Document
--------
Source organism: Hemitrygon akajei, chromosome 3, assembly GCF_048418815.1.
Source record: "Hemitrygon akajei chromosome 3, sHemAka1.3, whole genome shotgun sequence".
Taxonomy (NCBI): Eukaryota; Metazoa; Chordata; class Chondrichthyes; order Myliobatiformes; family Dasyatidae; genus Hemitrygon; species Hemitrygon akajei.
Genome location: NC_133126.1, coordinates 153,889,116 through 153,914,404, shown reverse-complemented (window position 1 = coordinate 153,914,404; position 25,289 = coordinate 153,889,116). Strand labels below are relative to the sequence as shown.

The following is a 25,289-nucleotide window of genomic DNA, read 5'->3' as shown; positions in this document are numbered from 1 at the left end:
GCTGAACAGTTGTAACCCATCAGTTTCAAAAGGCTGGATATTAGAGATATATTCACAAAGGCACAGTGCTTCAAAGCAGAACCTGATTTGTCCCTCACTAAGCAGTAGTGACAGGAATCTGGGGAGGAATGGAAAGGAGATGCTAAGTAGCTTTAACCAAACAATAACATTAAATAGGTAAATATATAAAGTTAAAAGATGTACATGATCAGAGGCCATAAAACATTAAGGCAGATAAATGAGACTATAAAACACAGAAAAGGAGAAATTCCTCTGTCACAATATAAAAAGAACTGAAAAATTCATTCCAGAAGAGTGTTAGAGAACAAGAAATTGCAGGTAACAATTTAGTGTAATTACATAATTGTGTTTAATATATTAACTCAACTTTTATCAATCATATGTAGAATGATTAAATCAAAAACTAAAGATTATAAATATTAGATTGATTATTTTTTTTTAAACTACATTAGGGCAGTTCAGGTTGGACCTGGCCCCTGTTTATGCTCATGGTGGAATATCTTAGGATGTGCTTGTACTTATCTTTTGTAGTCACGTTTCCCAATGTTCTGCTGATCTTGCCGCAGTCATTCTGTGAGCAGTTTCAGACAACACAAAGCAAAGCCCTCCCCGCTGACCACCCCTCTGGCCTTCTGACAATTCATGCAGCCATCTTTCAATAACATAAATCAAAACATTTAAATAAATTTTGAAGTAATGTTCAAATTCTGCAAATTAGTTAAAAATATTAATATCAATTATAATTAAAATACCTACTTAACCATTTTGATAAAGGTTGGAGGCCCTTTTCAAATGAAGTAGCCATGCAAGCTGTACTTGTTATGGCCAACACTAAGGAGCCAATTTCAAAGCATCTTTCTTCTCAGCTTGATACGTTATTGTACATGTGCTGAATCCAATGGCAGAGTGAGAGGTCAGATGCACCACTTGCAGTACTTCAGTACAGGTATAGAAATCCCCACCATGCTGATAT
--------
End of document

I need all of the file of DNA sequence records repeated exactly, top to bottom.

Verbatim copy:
Source organism: Hemitrygon akajei, chromosome 3, assembly GCF_048418815.1.
Source record: "Hemitrygon akajei chromosome 3, sHemAka1.3, whole genome shotgun sequence".
Taxonomy (NCBI): Eukaryota; Metazoa; Chordata; class Chondrichthyes; order Myliobatiformes; family Dasyatidae; genus Hemitrygon; species Hemitrygon akajei.
Genome location: NC_133126.1, coordinates 153,889,116 through 153,914,404, shown reverse-complemented (window position 1 = coordinate 153,914,404; position 25,289 = coordinate 153,889,116). Strand labels below are relative to the sequence as shown.

The following is a 25,289-nucleotide window of genomic DNA, read 5'->3' as shown; positions in this document are numbered from 1 at the left end:
GCTGAACAGTTGTAACCCATCAGTTTCAAAAGGCTGGATATTAGAGATATATTCACAAAGGCACAGTGCTTCAAAGCAGAACCTGATTTGTCCCTCACTAAGCAGTAGTGACAGGAATCTGGGGAGGAATGGAAAGGAGATGCTAAGTAGCTTTAACCAAACAATAACATTAAATAGGTAAATATATAAAGTTAAAAGATGTACATGATCAGAGGCCATAAAACATTAAGGCAGATAAATGAGACTATAAAACACAGAAAAGGAGAAATTCCTCTGTCACAATATAAAAAGAACTGAAAAATTCATTCCAGAAGAGTGTTAGAGAACAAGAAATTGCAGGTAACAATTTAGTGTAATTACATAATTGTGTTTAATATATTAACTCAACTTTTATCAATCATATGTAGAATGATTAAATCAAAAACTAAAGATTATAAATATTAGATTGATTATTTTTTTTTAAACTACATTAGGGCAGTTCAGGTTGGACCTGGCCCCTGTTTATGCTCATGGTGGAATATCTTAGGATGTGCTTGTACTTATCTTTTGTAGTCACGTTTCCCAATGTTCTGCTGATCTTGCCGCAGTCATTCTGTGAGCAGTTTCAGACAACACAAAGCAAAGCCCTCCCCGCTGACCACCCCTCTGGCCTTCTGACAATTCATGCAGCCATCTTTCAATAACATAAATCAAAACATTTAAATAAATTTTGAAGTAATGTTCAAATTCTGCAAATTAGTTAAAAATATTAATATCAATTATAATTAAAATACCTACTTAACCATTTTGATAAAGGTTGGAGGCCCTTTTCAAATGAAGTAGCCATGCAAGCTGTACTTGTTATGGCCAACACTAAGGAGCCAATTTCAAAGCATCTTTCTTCTCAGCTTGATACGTTATTGTACATGTGCTGAATCCAATGGCAGAGTGAGAGGTCAGATGCACCACTTGCAGTACTTCAGTACAGGTATAGAAATCCCCACCATGCTGATAT